Today is Shrove Tuesday. That means it's 41 days until Easter Egggggies! (That will come as a shock to my supermarket, which had Easter eggs on its shelves on 2nd January!)
But let us forget the eggies for the moment for, today, all over the civilised world, people should be pigging out on pancakes. (The civilised world expands and contracts as I see fit, so for today it excludes most Catholics, many non-English speakers and all people of non-Christian faiths, but includes anyone who cares more about pancakes than religion.)
As a child, there was only One True Pancake. It was thin. Not quite crêpe-thin, but close enough for the crêpe-free people not to know the difference. Each pancake was bestrewn with soft brown sugar. Sometimes the sugar would clump into little black balls. We called those cockroaches. And then we squeezed lemon juice over it, watching the cockroaches slowly dissolve. Quick! Roll up the pancake and suck the sugary, lemony juice out of the roll.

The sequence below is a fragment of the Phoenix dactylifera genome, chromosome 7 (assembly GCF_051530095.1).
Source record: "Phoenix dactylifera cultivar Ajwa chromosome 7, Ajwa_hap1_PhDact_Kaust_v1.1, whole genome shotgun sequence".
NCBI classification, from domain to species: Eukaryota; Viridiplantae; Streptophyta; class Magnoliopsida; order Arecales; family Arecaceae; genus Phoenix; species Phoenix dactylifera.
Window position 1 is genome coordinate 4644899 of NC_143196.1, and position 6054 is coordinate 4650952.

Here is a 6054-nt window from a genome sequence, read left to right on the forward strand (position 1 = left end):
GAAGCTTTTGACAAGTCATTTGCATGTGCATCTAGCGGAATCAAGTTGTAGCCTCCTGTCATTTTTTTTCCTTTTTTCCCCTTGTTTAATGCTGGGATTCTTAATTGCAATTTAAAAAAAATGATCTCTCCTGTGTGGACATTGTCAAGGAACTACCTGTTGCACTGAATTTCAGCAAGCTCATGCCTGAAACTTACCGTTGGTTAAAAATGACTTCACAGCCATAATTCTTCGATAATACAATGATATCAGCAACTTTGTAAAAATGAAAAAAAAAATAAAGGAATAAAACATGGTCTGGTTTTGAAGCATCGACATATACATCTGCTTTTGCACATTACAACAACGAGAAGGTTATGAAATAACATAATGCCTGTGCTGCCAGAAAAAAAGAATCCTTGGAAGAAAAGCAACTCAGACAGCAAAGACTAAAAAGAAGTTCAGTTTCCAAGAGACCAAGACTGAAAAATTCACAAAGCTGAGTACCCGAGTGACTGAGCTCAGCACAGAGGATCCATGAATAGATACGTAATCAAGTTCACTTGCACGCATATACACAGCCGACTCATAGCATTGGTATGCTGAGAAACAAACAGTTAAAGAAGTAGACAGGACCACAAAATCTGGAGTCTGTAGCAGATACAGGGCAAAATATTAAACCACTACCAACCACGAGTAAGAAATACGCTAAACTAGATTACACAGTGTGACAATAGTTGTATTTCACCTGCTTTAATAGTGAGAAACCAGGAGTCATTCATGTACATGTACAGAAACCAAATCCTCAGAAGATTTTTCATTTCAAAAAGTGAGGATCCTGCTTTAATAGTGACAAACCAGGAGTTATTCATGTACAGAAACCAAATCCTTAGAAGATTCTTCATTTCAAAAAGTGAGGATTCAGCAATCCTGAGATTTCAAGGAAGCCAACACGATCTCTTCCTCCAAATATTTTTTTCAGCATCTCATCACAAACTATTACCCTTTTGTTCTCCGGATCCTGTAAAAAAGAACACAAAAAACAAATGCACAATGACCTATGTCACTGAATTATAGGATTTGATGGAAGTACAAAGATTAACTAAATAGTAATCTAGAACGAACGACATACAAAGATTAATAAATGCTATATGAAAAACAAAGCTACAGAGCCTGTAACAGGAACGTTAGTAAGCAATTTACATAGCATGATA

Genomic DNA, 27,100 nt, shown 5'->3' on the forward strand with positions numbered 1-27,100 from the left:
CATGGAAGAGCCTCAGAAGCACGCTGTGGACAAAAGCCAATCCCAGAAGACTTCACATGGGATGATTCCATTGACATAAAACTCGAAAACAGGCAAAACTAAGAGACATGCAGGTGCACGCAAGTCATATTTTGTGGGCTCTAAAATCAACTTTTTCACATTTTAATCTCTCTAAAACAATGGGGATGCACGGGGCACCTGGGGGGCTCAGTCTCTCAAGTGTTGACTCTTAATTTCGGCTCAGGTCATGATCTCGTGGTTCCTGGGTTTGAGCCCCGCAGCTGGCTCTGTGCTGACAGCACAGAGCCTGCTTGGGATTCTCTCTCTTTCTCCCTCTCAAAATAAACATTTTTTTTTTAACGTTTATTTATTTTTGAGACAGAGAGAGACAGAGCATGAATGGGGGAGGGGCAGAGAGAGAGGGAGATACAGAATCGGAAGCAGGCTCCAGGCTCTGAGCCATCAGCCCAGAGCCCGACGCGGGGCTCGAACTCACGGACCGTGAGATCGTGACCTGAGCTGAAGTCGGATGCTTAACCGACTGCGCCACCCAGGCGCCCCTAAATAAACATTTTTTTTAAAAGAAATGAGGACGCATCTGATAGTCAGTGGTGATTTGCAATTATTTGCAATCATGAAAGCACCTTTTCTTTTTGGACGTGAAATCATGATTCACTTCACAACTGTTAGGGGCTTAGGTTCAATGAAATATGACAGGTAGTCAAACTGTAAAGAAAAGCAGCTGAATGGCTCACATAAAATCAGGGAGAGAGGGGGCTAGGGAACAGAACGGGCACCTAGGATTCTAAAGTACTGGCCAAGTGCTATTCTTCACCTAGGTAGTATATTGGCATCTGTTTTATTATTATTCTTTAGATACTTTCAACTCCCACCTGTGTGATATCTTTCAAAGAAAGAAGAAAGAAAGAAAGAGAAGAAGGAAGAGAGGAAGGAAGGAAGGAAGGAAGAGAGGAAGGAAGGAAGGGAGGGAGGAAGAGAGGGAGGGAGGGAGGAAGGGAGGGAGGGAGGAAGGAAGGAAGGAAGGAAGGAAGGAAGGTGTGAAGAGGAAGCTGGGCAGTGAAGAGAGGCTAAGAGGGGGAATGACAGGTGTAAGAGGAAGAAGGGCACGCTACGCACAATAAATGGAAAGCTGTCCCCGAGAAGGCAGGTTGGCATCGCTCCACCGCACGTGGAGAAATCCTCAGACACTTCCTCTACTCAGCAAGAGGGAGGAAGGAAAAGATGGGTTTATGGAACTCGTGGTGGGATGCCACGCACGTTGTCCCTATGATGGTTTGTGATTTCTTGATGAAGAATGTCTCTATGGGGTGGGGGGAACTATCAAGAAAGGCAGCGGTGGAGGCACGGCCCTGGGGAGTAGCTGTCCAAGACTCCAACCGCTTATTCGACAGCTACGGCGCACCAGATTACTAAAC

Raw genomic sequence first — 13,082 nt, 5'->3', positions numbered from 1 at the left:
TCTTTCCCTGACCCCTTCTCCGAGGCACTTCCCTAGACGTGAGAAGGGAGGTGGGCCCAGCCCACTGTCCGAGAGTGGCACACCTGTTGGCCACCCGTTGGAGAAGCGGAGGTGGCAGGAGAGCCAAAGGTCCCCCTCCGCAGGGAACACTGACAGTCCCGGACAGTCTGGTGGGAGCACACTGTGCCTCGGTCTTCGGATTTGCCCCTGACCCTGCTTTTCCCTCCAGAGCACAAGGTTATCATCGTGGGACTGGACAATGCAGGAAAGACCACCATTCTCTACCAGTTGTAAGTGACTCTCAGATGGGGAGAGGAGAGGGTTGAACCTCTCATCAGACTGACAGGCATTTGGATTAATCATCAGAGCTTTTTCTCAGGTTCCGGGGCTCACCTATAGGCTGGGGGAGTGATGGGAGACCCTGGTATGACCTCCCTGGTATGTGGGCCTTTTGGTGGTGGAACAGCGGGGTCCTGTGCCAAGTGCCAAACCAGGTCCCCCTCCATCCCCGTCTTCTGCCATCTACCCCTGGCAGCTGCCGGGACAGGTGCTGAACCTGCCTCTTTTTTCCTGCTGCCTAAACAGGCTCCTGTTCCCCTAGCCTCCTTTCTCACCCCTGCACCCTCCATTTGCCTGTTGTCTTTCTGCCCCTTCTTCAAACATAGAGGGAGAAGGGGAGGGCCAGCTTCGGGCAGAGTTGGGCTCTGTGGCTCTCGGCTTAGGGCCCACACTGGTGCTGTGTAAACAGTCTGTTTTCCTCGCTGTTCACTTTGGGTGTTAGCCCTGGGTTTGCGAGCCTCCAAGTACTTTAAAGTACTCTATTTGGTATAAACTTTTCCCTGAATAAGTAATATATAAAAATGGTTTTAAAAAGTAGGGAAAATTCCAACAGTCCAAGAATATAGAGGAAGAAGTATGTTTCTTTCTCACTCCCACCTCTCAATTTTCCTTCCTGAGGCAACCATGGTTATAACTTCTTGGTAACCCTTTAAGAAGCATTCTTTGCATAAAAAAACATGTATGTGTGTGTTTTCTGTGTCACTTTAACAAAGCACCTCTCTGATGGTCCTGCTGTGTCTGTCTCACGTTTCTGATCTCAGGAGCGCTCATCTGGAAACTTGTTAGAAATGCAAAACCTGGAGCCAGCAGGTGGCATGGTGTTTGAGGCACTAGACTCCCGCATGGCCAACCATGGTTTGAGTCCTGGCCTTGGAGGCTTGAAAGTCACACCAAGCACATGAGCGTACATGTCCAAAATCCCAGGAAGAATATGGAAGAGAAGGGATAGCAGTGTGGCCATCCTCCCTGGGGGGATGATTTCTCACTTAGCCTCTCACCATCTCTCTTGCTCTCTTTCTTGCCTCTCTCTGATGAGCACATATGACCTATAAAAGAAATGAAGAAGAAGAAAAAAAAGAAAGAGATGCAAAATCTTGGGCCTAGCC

I feel sorry for those uncivilised places (Germany, Sweden, France, …) where you can't get the lovely, moist, fine brown sugar necessary for this primal pancake pleasure.
After rolling in pancakes, I began to reflect on what pancake means to people on less important days of the culinary calendar. Pancake has always meant thin for me and I've become increasingly disturbed by the spread of those thick things as the default. For me, those thick, leavened things are either pikelets (the smaller ones, also called drop scones or Scotch pancakes) or American-style pancakes (larger, often slathered with syrup).
I wonder what my readers think (depending where you live, of course) — what do you immediately think of when you hear or read 'pancake'? And have you always had the same default pancake in your head?
[For anti-pancakers, please consider Swedish Easter buns, which I wrote about last year.]